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Alexandria To Initiate 'America's 400th'

Eighteen-month celebration will highlight interactive events.

Alexandria will be the first port-of-call for "The Godspeed Sail," the lead-off event for "America's 400th Anniversary - Jamestown 2007" celebration marking the first permanent English settlement in North America in 1607.

In preparation for that happening, members of Alexandria Convention and Visitors Association received a briefing from Ross Richardson, director, Communications, Jamestown 2007, last Friday morning during ACVA's FunSide Forum at Christ Church Parish House.

In addition to serving as the inaugural event of the 18-month celebration, the purpose of The Godspeed Sail is "to engage communities ... and give them a taste of Jamestown, Virginia where ... the building of our nation's rich tapestry began," according to Richardson. The replicated tall ship is scheduled to arrive in Alexandria on May 27 for a nine-day visit.

"This will be the longest stay for the ship in any of its six ports-of-call," Richardson said. Other ports on the list are Baltimore, Philadelphia, New York, Boston, and Newport.

"EACH CITY has been selected for their unique role in the building of America ... possessing an historic, cultural and maritime heritage all their own," according to Richardson. As part of the visit there will be on-shore events, known as "The Landing Party," depicting life and activities of the early 17th century.

Landing Party components are designed to entertain and engage the audiences while, at the same time, serving as a classroom about "the historic importance of Jamestown's settlement and its legacies" and experiences of those first settlers. Costumed interpreters and an array of dockside activities will bring these to life.

"Originally, the General Assembly set us up as Jamestown's 400th Anniversary. But, when we started selling the event to the rest of the nation we found it made a lot more sense to people in other areas to call it America's 400th Anniversary," Richardson said.

"Virginia has actually held commemorative events about every 50 years since 1907. We wanted people to come to Virginia from all over," he said.

Accompanying events in Virginia and other states, commemoration activities are also planned in Great Britain to mark the anniversary, according to Richardson. There are more than 50 state and national partners working with Jamestown 2007.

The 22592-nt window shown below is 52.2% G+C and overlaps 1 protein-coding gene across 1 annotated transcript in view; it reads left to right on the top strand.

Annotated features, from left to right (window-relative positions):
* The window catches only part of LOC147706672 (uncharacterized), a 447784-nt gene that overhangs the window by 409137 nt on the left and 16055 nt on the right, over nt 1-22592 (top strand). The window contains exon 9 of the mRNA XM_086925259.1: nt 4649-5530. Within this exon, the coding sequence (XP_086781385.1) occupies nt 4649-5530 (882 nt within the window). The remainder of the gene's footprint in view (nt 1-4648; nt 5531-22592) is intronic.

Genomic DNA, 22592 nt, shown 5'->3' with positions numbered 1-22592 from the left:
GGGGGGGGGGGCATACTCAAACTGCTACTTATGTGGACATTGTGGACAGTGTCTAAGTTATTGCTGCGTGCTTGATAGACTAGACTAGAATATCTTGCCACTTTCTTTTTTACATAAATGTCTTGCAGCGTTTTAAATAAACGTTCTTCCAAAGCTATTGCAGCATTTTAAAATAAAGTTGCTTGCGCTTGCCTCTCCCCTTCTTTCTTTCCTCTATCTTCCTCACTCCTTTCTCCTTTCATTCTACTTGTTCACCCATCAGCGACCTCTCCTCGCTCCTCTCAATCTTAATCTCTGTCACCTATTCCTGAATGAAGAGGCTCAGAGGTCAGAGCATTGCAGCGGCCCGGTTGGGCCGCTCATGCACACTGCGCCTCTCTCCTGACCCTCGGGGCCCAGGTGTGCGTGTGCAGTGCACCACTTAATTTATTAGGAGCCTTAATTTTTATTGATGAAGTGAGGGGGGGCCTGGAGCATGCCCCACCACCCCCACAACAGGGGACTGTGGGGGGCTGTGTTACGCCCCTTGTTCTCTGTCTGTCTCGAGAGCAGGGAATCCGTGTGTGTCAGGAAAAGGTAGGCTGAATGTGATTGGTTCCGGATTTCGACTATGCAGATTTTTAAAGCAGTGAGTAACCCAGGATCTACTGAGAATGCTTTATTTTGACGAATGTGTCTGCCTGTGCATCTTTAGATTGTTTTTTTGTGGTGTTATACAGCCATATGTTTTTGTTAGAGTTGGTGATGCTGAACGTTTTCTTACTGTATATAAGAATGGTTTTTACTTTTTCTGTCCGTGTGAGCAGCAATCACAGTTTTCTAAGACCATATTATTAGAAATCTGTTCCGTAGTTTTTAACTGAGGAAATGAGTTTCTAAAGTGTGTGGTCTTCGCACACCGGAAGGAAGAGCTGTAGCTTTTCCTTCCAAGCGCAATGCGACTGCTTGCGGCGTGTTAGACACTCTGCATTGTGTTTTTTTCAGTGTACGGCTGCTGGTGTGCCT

IN ADDITION to the arrival of The Godspeed, Alexandria is planning a series of activities to mark the 400th anniversary. "We are really ready for this celebration," Jean Taylor-Federico, director, Office of Historic Alexandria, told the audience.

"Because we have lived through our own 250th Anniversary celebration, we are concentrating on some different things for this," she said.

As well as city-wide events, "We will encourage neighborhoods and civic associations to develop things for their particular areas," said Patrick Butler, chair, Alexandria 400th Anniversary Festivities.

The lead project for Alexandria will be completion of the restoration of the Freedmen's Cemetery Memorial Park at the intersection of South Washington and Church streets, according to Federico. Funds for this project come from Woodrow Wilson Bridge Project mitigation monies.

"It is expected that by Spring 2006, our city archaeologists will be conducting additional surveys and will be able to provide a complete report on the location of burials of some of the estimated 1,200 individuals who were interred at this site from 1864 to 1869," she said.

Other city plans include:

* An exhibit at The Lyceum focusing on community celebrations "which will treat the role of preservation as a constant within those celebrations." It will highlight the first Jamestown committee established during the 19th century in Alexandria.

* A program of historic publications such as coloring books, guides to schools and churches focusing on various aspects of Alexandria and Virginia history.

* Special events such as a lecture series, concerts by the Alexandria Symphony, presentations at the Little Theater of Alexandria, and other programs emphasizing historic preservation.

The Lyceum's annual Potomac History Symposium, scheduled for Oct. 27, 2007, will be devoted to themes and historical concepts associated with Jamestown and settlement of the new world.

As well as being the first stop of "The Godspeed Sail," Alexandria will also host the first venue of the traveling exhibition, "Uncovering Home," according to Federico.

Examining the discovery and recent excavations of the original James Fort, the exhibit will be shown in City Hall to coincide with the arrival of the tall ship and kick off the city's Jamestown 2007 celebration. These two initial events will be joined by activities in more than 130 communities statewide throughout the 18 months.

Other highlights include: Yorktown 225th Anniversary, Oct. 19-22, 2006; A National Teach-In, November 2006, through an electronic classroom; African-American Heritage Events, January to September 2007; Forums on the Future of Democracy, Sept. 16-19, 2007; and Virginia Indian Cultural Activities and Events, August 2007.

The premier signature event, "America's Anniversary Weekend," will take place May 11-13, 2007 at the Jamestown sites featuring pageantry, musical performances, cultural presentations and celebrity appearances. President and First Lady George and Laura Bush as well as Queen Elizabeth II and other members of the Royal Family have been invited, according to Richardson.

More information is available by calling the Jamestown 2007 office at 757-253-4659 or at www.Americas400thAnniversary.com.